Lavin Rant: St. Vincent’s Strange Mercy


by Mike Lavin


St. Vincent – Strange Mercy [4AD; 2011]

The third album is easily a defining moment for any artist in his or her career. The debut is unexpected, the sophomore reveals what tenacity the artist has, but the third will truly tests her strength and how good a musician she  really is. Strange Mercy is that defining third album for the rambunctious Annie Clark, aka St. Vincent. Clark started her career with Marry Me, a fairly unknown debut that isn’t as well received as her second effort Actor . From that, Clark picked up momentum and confidence to craft together Strange Mercy, which feels  light-years ahead of her past works.

Strange Mercy is expansive, unique, filled with emotions, and an overall refreshing listen. With a very crafty and edgy feel to the overall sound of Strange Mercy, Clark can do nothing wrong in creating very bombastic, rough music that still has a baroque, clean  approach to it with Clark’s crystal clear vocals that reverberate with beauty.  Then there are the guitars. Clark’s skill with a guitar is truly showcased on Strange Mercy, especially with its uniqueness on guitar solos where bizarre effects are added to create this attention-grabbing flare to them.

As intricate as Strange Mercy may be, casual listeners can relate. Clark’s uncanny ability to expose the different layers to her music without going to complex is remarkable. Nothing is too “out there” in experimentation, but there is still that feeling of Clark pushing boundaries that are satisfying to reach. The overall theme and consistent sound of Strange Mercy is hard to simply explain; in retrospective, it’s a collection of songs that explore different elements of music in each song. “Cruel” has a nostalgic hook that sounds almost like a ‘20s ballroom theme, and “Surgeon” has heavy synthesizers sinisterly lying under Clark’s wistful vocals with the ending of a groovy synth freak-out. “Neutered Fruit” has an excellent submission of a very shrill choir to create an air of dissonance that sounds quite satisfying.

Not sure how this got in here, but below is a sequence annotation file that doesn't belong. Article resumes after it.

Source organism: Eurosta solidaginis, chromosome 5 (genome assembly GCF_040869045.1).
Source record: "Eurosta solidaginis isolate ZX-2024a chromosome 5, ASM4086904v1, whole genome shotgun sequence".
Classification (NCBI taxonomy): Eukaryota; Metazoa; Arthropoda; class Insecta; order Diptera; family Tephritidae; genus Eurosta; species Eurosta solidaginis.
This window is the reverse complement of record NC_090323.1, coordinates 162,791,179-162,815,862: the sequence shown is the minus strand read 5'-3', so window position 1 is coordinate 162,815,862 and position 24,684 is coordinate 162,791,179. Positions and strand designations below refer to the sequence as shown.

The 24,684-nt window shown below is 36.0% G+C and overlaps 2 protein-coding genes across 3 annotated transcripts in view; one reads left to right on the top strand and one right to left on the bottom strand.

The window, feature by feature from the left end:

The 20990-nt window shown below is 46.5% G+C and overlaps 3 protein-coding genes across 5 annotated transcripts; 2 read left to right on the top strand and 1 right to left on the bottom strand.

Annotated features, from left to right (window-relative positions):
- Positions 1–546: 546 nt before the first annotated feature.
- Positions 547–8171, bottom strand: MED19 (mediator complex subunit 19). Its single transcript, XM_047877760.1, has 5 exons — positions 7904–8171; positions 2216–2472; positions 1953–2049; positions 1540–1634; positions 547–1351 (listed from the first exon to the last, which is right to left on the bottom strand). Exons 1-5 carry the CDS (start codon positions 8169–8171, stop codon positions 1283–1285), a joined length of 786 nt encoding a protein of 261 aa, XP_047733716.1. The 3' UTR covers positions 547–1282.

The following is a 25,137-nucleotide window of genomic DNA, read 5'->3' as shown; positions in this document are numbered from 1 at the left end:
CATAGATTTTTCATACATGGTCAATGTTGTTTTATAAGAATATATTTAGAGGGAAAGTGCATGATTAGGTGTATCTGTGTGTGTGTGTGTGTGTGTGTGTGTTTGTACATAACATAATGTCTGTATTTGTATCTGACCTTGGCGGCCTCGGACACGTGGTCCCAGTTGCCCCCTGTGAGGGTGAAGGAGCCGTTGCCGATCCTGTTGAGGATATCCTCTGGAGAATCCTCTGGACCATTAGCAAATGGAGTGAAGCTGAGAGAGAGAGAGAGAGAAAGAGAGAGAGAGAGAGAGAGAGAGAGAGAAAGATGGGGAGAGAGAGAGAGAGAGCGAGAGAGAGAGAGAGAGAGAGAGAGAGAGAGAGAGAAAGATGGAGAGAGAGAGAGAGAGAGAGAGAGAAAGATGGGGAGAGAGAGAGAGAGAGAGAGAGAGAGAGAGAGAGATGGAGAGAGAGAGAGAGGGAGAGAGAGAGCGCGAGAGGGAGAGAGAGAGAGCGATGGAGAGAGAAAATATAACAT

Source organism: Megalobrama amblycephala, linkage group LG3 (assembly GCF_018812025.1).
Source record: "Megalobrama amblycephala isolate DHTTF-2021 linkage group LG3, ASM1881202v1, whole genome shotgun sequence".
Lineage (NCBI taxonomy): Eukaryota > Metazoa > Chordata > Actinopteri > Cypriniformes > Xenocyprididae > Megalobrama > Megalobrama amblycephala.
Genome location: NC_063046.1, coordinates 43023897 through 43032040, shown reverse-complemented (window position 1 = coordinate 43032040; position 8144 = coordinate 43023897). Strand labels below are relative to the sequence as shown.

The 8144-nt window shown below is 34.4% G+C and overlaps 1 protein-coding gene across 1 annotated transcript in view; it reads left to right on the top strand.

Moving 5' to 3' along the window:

Really, you can’t just explain Clark’s tunes with a couple of smart-sounding explanations because they are so ever-changing with swelling emotions bordering on insanity, yet she manages to stay on the safe side. The third album crutch that many artist encounters is truly surpassed by Clark with Strange Mercy, but the real question is where can Clark go now? The progression of Clark’s musicianship is ultimately the rise of a true musician. Album number four can only go upward from here.